Supreme Court temporarily blocks Arizona election subsidies

[JURIST] The US Supreme Court [official website; JURIST news archive] on Tuesday issued an order [text, PDF] temporarily blocking the state of Arizona from releasing campaign subsidies to publicly funded candidates under the state's campaign finance reform law [Title 16, Chapter 6, Article 2]. The order comes after the US Court of Appeals for the Ninth Circuit [official website] overturned the district court's ruling and upheld the financing system [opinion, PDF] and temporarily prohibits the Ninth Circuit's ruling from going into effect. The release of subsides will remain barred until the court rules on the case or denies certiorari. The Citizens Clean Election Act was passed by Arizona voters in 1998 in order to encourage candidates for public office to accept public funding in the hopes of decreasing corruption in the form of campaign contributions in exchange for political favors. Under the law, publicly funded candidates are eligible for funds to match the amount privately financed opponents are spending on political campaigns. Supporters of the law contend that it actually increases freedom of speech [press release] in the political discourse, while opponents say the law stifles speech [AP report] decreasing overall campaign spending. The groups challenging the law are expected to appeal the Ninth Circuit's ruling. The court is not expected to determine if it will hear the case until the fall term, which means the campaign subsidies will be unavailable for publicly funded candidates for the remainder of the 2010 election cycle.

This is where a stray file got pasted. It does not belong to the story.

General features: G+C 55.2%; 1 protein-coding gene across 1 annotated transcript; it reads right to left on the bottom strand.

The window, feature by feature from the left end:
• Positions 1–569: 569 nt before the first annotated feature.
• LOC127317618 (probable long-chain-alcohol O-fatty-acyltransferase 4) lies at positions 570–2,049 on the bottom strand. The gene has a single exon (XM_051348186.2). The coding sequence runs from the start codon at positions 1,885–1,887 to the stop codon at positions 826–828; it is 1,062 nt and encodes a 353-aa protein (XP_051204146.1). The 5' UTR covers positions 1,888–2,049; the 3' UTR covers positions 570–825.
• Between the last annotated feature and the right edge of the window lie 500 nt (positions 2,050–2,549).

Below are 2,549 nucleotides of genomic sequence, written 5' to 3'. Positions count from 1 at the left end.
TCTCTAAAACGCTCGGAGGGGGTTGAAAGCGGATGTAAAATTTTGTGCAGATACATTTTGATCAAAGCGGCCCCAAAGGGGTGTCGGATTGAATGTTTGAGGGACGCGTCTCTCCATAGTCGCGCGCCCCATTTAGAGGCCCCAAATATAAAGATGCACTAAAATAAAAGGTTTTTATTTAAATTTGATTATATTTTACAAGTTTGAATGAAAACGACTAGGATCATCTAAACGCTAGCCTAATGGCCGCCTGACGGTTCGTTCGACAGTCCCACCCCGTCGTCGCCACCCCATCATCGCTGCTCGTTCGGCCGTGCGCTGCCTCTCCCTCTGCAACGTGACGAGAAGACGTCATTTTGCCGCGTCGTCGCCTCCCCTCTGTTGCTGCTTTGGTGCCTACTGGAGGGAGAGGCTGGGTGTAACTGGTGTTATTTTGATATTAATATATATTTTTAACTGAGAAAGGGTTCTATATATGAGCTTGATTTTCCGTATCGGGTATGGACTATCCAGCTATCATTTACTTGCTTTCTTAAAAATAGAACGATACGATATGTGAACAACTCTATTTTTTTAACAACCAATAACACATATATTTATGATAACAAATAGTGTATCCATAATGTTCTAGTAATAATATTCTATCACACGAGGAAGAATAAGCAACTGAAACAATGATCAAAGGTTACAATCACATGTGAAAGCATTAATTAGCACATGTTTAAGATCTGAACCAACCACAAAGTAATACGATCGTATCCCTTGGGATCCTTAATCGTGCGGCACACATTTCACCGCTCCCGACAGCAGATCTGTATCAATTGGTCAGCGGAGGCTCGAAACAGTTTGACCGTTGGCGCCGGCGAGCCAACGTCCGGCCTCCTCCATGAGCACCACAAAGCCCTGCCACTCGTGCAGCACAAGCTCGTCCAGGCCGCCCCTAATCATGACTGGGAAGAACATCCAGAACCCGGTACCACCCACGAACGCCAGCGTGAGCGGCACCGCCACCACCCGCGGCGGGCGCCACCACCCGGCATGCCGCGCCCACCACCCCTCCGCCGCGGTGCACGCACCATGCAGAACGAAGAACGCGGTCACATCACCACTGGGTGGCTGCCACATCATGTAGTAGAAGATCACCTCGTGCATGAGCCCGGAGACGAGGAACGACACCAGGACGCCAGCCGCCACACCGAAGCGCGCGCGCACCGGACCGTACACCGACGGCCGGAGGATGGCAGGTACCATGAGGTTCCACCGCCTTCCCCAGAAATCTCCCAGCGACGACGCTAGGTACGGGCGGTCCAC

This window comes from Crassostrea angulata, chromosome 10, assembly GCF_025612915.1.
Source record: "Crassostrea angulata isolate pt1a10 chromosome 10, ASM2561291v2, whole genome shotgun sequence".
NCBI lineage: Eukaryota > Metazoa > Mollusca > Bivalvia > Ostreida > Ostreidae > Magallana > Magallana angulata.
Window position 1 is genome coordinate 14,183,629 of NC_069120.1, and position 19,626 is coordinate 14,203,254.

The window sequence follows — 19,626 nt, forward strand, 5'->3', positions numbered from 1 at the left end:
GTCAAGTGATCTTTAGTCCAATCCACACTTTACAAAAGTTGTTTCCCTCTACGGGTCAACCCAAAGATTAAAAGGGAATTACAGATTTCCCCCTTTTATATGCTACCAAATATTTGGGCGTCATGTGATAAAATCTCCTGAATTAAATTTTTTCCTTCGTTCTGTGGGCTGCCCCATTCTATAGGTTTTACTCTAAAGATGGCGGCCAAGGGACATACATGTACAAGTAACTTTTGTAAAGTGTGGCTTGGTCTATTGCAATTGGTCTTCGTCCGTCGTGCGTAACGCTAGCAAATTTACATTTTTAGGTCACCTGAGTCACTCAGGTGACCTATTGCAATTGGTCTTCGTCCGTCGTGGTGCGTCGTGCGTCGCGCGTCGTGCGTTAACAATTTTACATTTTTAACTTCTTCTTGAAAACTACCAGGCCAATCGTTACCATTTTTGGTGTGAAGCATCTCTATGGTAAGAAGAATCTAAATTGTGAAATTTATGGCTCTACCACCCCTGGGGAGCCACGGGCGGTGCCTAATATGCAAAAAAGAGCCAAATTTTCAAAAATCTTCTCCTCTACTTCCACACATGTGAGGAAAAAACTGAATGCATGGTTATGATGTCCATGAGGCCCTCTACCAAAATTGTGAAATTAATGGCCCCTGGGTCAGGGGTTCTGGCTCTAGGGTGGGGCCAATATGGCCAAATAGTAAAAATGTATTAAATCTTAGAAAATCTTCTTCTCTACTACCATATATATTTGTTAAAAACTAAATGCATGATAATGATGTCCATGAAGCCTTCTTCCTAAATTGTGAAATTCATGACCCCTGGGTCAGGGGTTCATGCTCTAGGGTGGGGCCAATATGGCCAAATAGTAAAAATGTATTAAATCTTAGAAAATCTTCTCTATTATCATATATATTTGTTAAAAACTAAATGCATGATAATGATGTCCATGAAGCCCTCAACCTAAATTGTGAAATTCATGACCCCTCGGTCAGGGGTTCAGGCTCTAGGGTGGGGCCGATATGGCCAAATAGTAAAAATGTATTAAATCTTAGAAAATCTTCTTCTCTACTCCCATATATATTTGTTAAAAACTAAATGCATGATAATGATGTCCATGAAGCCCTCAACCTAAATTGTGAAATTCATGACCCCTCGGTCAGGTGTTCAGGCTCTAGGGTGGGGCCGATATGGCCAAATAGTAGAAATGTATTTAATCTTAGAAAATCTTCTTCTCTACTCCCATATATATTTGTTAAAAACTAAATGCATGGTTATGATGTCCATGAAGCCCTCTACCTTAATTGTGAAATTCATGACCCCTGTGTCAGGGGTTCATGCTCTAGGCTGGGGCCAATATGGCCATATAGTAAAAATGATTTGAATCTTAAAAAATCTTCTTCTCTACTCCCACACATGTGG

Limits on First Amendment [text] freedom of speech in the context of campaign finance [JURIST news archive] remains an area of much debate. In March, the US District Court for the District of Columbia [official website] ruled [opinion, PDF; JURIST report] that the Republican National Committee (RNC) [committee website] cannot raise "soft money" to use in state elections. In January, the Supreme Court decided in Citizens United v. Federal Election Commission [Cornell LII backgrounder] to ease restrictions on political campaign spending [JURIST report] by corporations. US President Barack Obama criticized the ruling and called for new campaign finance legislation [JURIST reports] which would set low limits on dollar contributions to federal candidates, enhance disclosure rules that apply to lobbyists and earmark requests, and close the loopholes opened by Citizens United pertaining to corporate political campaign spending.

 

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